Whole Means Healthy In the Real World

“Among the multitude of scholars and authors we feel no hallowing presence; we are sensible of a knack and skill rather than of inspiration; they have a light and know not whence it comes and call it their own: their talent is some exaggerated faculaty, some overgrown member, so that their strength is a disease.”  I start with this quote because this blog is intended to speak about being healthy and part of that is the importance of things and not just words. 

My other blog intends to discuss a skill in words.  Yet a knack and skill in words alone carries the danger spoken of above, if it is exaggerated.   The author of the above quote also wrote: “…  answers never by words, but by the thing itself that is inquired after.”    The author also wrote: “No answer in words can reply to a question of things.” 

The balance that I want to achieve is that of a healthy relationship between things and words.   I want to be derogatory toward neither, except when one truly becomes over-developed at the expense of the other.  One of my professors in college points out this distinction another way.  He calls it the difference between a knower and a teacher or the difference between a learner and a student.   The former is concerned with things, the latter with words.  Both are needed together in a healthy educational atmosphere. 

What has really driven me to write about being whole and healthy are the real world need for each.  Look around you at the people you know.  Do not many people need to be whole and healthy?  Isn’t healthy also a buzz word in our time?  Yet what is the thing called healthy?  Or what is the thing called whole? 

Long before I stumbled upon the word holy meaning whole, I stumbled through life in need of being whole.  I was not a holy person, because I was not aware that a holy person was a whole person.  The words I heard took me away from being healthy to “some exaggerated faculty, some overgrown member.”   Whether the topic was humility or love or some other, they each in succession pulled me away from the reality of being a whole person, because the community and communication exaggerated one part in place of the whole.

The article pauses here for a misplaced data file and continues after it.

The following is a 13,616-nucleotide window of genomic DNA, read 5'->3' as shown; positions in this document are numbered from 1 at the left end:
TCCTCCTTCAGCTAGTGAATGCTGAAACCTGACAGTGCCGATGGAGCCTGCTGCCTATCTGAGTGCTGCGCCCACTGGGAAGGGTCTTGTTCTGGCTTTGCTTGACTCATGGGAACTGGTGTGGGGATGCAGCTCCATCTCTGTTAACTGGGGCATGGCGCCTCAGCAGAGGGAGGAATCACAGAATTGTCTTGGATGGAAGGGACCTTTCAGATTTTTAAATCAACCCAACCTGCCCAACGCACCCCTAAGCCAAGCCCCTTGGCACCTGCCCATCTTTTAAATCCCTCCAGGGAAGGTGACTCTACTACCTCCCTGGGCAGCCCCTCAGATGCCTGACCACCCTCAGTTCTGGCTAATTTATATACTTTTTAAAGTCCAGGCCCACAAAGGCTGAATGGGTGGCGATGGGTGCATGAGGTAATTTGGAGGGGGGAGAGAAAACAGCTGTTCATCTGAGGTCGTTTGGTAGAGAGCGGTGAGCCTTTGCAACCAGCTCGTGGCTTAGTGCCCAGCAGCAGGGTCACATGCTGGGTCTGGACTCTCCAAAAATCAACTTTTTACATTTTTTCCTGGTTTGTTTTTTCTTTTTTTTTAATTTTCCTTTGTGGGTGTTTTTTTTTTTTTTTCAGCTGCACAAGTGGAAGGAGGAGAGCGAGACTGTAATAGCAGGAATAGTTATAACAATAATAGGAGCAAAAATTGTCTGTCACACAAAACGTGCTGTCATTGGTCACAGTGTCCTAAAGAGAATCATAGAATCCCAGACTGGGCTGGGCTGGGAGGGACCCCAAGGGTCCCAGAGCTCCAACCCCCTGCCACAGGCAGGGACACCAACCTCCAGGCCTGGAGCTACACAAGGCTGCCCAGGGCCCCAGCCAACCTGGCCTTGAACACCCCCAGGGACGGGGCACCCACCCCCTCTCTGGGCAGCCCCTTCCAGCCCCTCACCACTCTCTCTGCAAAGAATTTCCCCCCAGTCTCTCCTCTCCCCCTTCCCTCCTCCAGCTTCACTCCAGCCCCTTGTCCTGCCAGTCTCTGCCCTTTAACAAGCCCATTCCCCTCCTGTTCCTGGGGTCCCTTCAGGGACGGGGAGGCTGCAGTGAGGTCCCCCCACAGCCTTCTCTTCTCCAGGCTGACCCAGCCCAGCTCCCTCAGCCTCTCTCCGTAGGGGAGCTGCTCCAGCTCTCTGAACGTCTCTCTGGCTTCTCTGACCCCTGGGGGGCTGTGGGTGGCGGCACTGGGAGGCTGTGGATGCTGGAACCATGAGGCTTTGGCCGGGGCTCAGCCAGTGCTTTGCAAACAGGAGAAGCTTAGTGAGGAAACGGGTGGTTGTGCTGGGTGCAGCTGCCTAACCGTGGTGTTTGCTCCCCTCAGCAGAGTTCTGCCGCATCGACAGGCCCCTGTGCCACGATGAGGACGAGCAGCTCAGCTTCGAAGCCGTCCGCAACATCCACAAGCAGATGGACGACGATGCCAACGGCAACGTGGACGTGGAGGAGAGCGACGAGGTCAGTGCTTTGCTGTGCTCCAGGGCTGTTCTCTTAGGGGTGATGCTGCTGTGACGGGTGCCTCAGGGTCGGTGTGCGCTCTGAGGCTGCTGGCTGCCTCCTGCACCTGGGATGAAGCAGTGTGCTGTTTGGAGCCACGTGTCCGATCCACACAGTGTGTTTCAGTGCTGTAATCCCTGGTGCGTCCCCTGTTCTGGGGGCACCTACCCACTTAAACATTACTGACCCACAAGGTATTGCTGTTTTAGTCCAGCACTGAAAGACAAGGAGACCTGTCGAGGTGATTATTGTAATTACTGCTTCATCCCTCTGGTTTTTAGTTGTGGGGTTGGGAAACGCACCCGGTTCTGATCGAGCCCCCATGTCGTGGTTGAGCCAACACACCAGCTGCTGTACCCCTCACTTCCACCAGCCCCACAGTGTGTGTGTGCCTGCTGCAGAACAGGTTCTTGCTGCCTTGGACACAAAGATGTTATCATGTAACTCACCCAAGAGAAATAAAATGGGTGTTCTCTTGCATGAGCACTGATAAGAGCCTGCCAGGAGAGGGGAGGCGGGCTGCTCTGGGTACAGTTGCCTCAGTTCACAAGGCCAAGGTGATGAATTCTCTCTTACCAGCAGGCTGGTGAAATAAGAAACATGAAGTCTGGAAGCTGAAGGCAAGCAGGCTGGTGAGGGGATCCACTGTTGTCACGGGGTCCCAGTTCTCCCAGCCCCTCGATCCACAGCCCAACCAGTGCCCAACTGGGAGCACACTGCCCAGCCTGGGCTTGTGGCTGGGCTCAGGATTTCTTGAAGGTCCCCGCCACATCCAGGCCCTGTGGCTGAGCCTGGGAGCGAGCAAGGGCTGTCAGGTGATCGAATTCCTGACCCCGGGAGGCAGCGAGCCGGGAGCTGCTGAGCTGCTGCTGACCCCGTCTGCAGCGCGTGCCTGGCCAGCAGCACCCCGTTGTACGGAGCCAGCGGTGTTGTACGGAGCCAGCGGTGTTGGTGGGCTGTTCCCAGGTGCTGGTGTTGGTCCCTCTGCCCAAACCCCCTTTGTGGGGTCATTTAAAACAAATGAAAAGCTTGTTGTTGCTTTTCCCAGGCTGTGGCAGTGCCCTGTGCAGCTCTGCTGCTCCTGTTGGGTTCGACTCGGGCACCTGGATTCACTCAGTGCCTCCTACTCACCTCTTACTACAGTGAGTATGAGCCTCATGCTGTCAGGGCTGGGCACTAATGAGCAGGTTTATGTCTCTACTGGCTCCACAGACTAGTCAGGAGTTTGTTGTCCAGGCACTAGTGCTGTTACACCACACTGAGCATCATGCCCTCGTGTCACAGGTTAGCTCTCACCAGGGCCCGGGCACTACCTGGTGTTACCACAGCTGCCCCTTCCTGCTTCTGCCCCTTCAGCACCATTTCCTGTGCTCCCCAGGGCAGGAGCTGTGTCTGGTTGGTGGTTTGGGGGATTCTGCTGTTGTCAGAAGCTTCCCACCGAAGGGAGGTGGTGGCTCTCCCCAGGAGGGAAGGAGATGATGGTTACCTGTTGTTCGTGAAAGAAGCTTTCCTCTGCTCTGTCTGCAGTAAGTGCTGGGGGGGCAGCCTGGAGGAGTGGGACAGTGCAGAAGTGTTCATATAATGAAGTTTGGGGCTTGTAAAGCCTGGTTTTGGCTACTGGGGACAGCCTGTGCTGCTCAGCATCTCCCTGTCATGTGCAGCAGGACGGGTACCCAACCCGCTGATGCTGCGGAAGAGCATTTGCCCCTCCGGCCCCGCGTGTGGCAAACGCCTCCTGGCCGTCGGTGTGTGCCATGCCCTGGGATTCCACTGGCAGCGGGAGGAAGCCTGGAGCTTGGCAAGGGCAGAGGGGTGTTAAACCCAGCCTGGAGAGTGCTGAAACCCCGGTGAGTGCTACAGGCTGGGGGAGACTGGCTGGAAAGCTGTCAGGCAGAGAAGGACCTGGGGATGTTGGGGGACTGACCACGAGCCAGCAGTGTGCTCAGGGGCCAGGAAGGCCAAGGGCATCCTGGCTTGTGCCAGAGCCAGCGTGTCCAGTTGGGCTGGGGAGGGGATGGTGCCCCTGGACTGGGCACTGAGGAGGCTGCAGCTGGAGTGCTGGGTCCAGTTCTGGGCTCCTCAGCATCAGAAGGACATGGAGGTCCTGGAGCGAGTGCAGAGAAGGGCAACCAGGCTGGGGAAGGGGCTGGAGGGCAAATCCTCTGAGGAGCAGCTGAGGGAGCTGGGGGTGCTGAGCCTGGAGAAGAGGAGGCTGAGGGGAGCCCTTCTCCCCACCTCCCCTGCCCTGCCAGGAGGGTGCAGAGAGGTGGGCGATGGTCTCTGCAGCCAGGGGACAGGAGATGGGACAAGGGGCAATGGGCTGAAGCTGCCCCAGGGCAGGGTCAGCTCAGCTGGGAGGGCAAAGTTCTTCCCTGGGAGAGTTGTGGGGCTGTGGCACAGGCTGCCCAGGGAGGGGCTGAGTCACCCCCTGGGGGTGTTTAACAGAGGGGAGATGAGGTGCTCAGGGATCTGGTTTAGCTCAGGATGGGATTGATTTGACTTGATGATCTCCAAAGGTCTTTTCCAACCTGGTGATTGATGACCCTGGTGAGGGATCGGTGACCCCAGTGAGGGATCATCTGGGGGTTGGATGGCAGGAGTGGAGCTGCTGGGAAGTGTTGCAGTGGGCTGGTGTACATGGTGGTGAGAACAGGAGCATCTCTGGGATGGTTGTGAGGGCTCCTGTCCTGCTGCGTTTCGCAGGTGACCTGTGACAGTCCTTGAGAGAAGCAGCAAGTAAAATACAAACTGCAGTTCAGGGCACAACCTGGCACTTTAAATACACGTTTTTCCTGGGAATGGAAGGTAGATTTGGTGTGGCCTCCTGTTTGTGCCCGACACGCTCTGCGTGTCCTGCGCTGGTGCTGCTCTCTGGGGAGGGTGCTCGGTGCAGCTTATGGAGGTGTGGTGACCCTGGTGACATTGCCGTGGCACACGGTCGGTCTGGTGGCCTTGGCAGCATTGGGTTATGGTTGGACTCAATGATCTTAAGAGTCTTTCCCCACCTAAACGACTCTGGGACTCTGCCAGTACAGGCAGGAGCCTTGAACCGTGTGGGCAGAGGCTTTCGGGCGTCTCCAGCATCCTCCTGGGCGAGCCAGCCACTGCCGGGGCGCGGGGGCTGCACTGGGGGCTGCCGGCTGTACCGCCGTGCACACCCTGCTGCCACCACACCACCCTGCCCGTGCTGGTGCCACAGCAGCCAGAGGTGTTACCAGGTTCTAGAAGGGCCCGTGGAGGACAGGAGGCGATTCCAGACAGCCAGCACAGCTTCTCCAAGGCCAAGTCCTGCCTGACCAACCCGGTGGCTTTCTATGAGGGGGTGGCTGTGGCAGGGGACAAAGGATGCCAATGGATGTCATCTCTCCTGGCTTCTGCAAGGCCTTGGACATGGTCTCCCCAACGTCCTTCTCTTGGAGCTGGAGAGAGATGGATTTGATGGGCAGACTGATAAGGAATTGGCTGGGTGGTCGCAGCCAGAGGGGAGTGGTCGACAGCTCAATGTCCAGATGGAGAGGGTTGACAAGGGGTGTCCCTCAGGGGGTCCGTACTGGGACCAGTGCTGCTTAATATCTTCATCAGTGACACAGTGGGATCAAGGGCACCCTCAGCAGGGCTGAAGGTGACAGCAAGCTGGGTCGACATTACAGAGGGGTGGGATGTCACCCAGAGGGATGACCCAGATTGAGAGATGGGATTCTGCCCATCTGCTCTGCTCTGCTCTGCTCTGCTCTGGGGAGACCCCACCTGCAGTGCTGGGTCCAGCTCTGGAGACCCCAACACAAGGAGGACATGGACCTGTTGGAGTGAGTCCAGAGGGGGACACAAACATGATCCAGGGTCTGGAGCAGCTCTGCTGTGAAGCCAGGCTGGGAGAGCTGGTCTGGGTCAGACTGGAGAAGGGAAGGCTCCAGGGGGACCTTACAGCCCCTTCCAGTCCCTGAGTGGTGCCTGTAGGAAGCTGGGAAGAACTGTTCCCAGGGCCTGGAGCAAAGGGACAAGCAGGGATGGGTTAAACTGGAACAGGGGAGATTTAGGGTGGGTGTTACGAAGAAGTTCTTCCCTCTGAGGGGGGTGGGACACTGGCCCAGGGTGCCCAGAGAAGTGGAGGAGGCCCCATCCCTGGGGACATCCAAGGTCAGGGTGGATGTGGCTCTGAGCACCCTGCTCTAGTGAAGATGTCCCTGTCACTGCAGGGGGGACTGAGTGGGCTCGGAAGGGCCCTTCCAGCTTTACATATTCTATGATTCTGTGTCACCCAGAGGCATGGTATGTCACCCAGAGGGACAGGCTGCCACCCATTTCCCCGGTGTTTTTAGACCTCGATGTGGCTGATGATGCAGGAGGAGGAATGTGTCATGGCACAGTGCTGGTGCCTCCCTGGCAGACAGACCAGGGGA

This is where the skill of words becomes important.  Words are carriers of things between people and from God to us and us to God.  It is much like money which takes the place of the goods.  Words are the carriers of things from one person to another, much like people can exchange goods through the exchange of money.  Yet the money ultimately is concerned about the goods and about the tremendous advantage that money offers over a world where there is only the goods.   

Likewise words themselves are about things and about the tremendous advantage we have, because we have the faculty to communicate by words.  I think we have a great yearning in our day for being whole and for being healthy.  I think quite a few of the broken want to be healed.   I think a few want to stop that healing for others and I think a few of the broken enjoy the excuses they can make from their brokenness.  I also think many healthy people can discern something whole and something broken. 

What is missing is God’s communication on this subject, because the thing called words are in disrepute.  They aren’t regarded like money.  People too often exaggerate the power of money and dismiss the power of words.  If God meant to communicate that a holy person is a whole person and therefore a healthy person, then we are missing out because I don’t get that thing called healthy, when I exchange my words with another person.  This is because the message we are receiving or the money we are getting says that the thing we can exchange our words for is not a whole thing, but a separated thing. 

The problem is that the thing we are receiving for our words is not what we need.  Unfortunately, while money can be spent on a diversity of things, if you have enough; words can only be exchanged for the thing they are agreed to refer to in the language we speak to one another.  So back to my earlier quote: “Among the multitude of scholars and authors we feel no hallowing presence; we are sensible of a knack and skill rather than of inspiration ….”  Inspiration comes not from words, but from things.  Are you sure when we read your Bible, you are getting the thing God intended and that you needed or has someone swapped the goods on you?


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